Lilly inks potential $440m antibody oligo conjugate deal

Dan Stanton, Managing editor

April 26, 2019

2 Min Read
Lilly inks potential $440m antibody oligo conjugate deal
Image: iStock/Design Cells

Eli Lilly has teamed with Avidity Biosciences for the development of a new class of RNA-based drugs, antibody oligonucleotide conjugates (AOCs).

The deal sees Big Biopharma firm Eli Lilly pay Avidity Biosciences $20 million (€18 million) upfront and invest a further $15 million into the L Jolla, California-based company. Depending on development, regulatory and commercialization milestones, Avidity could receive a further $405 million.

Lilly hopes to use Avidity’s AOC tech platform to generate “new therapeutic targets in disease areas that have been challenging to pursue using oligonucleotide-based approaches,” Kent Hawryluk, Avidity’s chief business officer.

“Lilly’s extensive research, development, regulatory, and commercial capabilities make them an ideal partner, and we look forward to a long and productive relationship.”

“Using RNA-targeting drugs, one can target RNAs as a means to modulate the expression and/or structure of a target protein,” Avidity claims.

“Considerable progress has been made toward the delivery of oligonucleotides to liver, and multiple products directed to hepatocyte-expressed genes have received marketing approval or are in late-stage clinical development. However, delivery of oligonucleotide drug candidates to other cells and tissues has been primarily limited to those tissues where drug can be administered locally, such as the eye and the central nervous system.”

Therefore, in the same vain as antibody-drug conjugates (ADCs), AOCs use monoclonal antibodies to deliver oligonucleotide payloads directly to non-hepatic tissues. These include muscle, heart, liver, tumors, and immune cells.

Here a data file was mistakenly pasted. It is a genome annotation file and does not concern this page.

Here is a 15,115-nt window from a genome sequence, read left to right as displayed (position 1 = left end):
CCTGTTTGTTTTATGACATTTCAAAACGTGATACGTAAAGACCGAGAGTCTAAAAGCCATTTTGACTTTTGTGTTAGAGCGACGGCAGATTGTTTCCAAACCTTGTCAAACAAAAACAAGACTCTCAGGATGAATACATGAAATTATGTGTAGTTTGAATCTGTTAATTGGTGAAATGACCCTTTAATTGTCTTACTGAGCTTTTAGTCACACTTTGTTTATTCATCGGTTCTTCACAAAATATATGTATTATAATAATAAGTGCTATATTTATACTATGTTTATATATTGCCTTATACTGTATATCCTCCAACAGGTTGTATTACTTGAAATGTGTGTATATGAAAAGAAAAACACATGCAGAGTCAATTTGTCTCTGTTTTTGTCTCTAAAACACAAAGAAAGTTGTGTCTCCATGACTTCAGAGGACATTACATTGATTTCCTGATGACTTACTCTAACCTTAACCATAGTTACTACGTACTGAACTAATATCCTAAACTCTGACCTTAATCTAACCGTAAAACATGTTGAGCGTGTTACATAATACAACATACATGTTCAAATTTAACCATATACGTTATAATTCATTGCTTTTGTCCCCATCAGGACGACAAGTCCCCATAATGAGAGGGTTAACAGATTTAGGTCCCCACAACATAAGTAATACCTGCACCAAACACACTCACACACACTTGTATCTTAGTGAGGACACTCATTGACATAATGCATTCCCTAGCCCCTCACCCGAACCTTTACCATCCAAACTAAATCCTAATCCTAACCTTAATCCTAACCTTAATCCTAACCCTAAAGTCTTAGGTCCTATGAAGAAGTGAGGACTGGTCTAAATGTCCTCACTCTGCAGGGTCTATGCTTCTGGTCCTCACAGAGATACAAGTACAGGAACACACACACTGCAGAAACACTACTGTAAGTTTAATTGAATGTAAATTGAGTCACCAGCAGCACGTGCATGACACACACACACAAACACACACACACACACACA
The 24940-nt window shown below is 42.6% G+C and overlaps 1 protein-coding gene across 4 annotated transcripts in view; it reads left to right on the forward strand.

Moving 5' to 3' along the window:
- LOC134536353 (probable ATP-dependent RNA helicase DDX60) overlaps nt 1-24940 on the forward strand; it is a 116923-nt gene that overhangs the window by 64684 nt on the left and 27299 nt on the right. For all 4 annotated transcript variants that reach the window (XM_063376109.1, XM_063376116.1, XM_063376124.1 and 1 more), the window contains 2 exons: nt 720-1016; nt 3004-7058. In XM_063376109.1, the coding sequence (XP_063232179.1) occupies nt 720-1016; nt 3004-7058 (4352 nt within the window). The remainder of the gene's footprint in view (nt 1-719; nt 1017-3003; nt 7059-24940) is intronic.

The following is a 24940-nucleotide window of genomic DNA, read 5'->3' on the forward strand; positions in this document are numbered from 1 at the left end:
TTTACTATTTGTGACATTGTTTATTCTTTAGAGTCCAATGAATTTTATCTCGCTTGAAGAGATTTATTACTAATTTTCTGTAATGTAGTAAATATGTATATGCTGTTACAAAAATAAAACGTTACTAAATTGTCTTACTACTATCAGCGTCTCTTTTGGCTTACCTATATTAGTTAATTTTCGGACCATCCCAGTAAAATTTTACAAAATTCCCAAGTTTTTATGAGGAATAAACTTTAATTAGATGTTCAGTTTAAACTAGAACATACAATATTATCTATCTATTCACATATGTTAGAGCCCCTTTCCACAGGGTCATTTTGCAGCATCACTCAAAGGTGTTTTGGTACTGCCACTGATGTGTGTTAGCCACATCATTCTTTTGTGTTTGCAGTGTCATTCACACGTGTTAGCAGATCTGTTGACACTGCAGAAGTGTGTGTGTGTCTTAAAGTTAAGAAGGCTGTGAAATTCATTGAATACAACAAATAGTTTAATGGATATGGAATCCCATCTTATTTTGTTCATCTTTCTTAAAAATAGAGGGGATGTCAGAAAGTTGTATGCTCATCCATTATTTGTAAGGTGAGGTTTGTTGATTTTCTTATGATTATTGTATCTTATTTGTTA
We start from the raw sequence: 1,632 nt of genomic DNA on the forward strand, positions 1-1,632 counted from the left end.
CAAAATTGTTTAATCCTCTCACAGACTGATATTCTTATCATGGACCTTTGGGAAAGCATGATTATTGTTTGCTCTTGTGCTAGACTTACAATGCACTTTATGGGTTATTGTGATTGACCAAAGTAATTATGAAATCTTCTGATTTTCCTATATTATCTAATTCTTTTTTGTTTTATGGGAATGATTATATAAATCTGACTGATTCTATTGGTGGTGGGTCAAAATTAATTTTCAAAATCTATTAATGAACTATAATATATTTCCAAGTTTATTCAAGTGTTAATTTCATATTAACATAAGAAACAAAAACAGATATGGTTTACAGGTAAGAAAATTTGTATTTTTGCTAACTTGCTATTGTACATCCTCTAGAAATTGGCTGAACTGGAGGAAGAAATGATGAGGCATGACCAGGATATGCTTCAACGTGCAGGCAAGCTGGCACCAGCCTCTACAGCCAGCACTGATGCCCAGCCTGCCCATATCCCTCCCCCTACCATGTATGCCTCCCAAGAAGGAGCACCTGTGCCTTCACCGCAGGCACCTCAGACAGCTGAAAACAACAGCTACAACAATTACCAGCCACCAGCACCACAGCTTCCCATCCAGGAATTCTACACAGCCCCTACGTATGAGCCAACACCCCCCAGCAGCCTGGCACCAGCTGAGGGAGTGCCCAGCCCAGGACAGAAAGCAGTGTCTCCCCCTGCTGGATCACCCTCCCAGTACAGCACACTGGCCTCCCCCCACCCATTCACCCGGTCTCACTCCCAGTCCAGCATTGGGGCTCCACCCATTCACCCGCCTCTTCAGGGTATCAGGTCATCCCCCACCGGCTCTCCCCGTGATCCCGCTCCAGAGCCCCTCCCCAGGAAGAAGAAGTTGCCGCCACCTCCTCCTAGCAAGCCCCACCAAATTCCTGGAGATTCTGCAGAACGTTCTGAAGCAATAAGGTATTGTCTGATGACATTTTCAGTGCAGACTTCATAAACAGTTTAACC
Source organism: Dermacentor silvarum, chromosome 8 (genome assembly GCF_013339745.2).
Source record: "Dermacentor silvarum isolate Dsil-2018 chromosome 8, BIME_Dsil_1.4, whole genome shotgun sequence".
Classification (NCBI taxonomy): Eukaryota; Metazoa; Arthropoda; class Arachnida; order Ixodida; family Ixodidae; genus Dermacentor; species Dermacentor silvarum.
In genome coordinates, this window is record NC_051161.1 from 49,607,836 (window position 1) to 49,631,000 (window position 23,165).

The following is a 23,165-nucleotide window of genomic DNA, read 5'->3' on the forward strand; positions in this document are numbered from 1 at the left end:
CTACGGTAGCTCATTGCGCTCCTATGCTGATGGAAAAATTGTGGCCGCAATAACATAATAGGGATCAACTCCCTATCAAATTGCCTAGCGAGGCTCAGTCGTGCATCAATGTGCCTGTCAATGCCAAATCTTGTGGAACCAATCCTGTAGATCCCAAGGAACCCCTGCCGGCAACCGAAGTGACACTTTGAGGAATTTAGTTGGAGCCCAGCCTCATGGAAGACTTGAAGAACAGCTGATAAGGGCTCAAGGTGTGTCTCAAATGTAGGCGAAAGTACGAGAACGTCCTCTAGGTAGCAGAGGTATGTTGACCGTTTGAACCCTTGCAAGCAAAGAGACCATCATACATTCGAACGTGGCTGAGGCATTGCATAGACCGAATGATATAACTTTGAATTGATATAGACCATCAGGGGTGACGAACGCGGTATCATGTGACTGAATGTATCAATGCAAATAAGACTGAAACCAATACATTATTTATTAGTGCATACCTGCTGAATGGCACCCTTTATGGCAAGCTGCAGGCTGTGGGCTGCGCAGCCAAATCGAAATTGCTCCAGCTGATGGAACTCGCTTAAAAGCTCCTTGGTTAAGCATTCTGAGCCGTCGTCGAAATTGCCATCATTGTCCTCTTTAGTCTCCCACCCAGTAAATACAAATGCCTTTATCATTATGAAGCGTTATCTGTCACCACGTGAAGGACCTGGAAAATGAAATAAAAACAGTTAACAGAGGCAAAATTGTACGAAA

With the US Food and Drug Administration (FDA) approving spinal muscular atrophy (SMA) treatment Spinraza (nusinersen) in December 2016, the oligonucleotide space itself is beginning to blossom, following a false start in the 1990s.

Biogen, which markets Spinraza, recently reported quarterly sales of $518 million for the oligonucleotide. Meanwhile, firms including CordenPharma, Agilent, and Aji Bio have recently invested in oligo manufacturing capabilities.

About the Author(s)

Dan Stanton

Managing editor

Journalist covering the international biopharmaceutical manufacturing and processing industries.

Founder and editor of Bioprocess Insider, a daily news offshoot of publication Bioprocess International, with expertise in the pharmaceutical and healthcare sectors, in particular, the following niches: CROs, CDMOs, M&A, IPOs, biotech, bioprocessing methods and equipment, drug delivery, regulatory affairs and business development.

From London, UK originally but currently based in Montpellier, France through a round-a-bout adventure that has seen me live and work in Leeds (UK), London, New Zealand, and China.

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